It should surprise no one that Sarah Kauss, the founder of S'well water bottles, is a former accountant and also a former Girl Scout. Looking more the latter in a denim shirtwaist dress, it's clear that New York-based S'well did not jump to $47 million in revenues last year, from just $2.5 million in 2013, by chance. While other entrepreneurs at Kauss' stage of growth are desperate for the systems that will impose order on their burgeoning empires, Kauss has got this thing nailed down.

"I'm so organized, it drives everyone nuts," she says. "I started my career in public accounting. Really, I'm just a recovering accountant." Given the speed and scale of her growth, that's probably a good thing. "Last year was really challenging," she says. "We went from being a project to a startup to a midsize company in a year and a half."

Eighteen months ago, Kauss had 19 employees; now she has 47 and a five-year "innovation road map for beverage containers." Only S'swell bottles are allowed in the amphitheater at TED conferences; S'well bottles are for sale in the gift shop at the Museum of Modern Art. Jimmy Kimmel joked he'd like his ashes to be buried in a S'well bottle. Clearly, S'well has arrived. 

Water bottles as fashion accessories.

You might not have known the world needed yet another water bottle--never mind one that can cost $45--but Kauss sure did. "I was from Boulder, and always an environmentalist," she says. "I used another brand of water bottle for years. But I was paying a lot of money for a handbag, and then pulling out a water bottle that looked like a hiking accessory." She wanted the water bottle to be as stylish as her bag. "I wanted people to feel that it was a luxury product," she says.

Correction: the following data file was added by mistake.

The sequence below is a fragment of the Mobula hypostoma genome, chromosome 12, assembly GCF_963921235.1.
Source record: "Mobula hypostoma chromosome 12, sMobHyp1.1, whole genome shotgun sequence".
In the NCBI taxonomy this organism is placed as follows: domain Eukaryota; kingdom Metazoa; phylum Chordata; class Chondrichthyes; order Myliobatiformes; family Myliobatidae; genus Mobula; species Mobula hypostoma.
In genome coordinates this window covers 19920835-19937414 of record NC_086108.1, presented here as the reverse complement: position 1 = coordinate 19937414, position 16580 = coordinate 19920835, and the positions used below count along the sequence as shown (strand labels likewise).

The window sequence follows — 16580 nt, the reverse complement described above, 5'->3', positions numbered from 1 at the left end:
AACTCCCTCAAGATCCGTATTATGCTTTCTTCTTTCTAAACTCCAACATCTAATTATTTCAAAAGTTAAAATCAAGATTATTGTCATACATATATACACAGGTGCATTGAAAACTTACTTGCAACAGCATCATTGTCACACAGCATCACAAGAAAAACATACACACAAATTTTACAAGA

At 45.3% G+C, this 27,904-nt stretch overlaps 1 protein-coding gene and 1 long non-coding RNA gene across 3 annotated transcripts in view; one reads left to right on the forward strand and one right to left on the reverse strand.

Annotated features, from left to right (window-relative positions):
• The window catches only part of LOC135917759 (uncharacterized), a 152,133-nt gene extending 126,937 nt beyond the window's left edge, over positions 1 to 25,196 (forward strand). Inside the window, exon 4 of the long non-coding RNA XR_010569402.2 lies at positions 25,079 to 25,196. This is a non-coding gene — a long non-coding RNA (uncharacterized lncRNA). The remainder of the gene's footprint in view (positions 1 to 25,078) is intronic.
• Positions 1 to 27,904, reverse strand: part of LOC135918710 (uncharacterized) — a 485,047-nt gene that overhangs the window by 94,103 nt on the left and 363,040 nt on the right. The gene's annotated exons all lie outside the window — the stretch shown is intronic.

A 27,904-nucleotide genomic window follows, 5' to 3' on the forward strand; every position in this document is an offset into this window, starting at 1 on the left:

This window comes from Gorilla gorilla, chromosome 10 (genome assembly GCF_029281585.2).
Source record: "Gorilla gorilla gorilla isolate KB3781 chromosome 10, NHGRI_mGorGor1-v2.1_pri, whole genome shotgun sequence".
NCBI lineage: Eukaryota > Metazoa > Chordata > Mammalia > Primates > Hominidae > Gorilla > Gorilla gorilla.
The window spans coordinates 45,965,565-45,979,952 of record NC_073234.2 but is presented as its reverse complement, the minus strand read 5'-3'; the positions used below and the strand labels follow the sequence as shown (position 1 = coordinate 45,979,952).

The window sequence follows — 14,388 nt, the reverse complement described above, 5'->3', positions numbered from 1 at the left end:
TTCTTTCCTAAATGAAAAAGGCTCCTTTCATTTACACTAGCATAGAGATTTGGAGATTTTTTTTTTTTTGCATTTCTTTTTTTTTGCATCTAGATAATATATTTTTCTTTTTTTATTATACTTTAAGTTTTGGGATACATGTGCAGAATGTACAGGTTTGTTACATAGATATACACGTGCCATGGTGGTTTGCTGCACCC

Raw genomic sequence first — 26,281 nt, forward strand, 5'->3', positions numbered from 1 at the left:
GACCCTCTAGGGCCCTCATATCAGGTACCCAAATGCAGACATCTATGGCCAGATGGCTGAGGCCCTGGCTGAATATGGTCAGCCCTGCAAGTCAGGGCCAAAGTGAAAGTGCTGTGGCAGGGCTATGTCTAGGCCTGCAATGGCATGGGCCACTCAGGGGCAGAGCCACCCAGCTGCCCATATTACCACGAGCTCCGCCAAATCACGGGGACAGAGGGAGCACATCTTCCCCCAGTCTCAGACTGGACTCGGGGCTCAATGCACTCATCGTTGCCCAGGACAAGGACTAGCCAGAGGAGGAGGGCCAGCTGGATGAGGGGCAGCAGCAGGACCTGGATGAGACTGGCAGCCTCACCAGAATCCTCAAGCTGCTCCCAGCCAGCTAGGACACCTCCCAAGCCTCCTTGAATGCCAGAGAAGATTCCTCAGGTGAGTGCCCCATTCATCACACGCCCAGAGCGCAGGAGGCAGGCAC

That was hardly the only criteria. The bottle had to be double-walled stainless steel, the better to insulate beverages, and more sustainable than plastic. The bottle should fit in a cup holder, including those on strollers. There couldn't be any condensation on the outside, because she didn't want water dripping in women's handbags. She didn't want a sip top or a carabiner or anything fussy. The neck had to be narrow, to make it less likely someone would get splashed in the face while drinking, but wide enough to accommodate half-moon-shaped ice cubes.

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There was also no way S'well would sell the same five colors for five years, as some makers of water bottles do. This was fashion, after all, so Kauss would do two collections a year. Now, says Kauss, "We're not afraid to kill off designs, because we know new ones are coming. Our customers become collectors." They have plenty to choose from, with S'well bottles available in 78 designs including a best-selling teakwood pattern (at left), "opal marble," and "super nova." 

Unable to find a factory in the U.S. that made double-walled steel bottles and was willing to take a flier on her, Kauss contracted with a factory in China. By 2010, she had 3,000 peacock-blue water bottles crowding her apartment.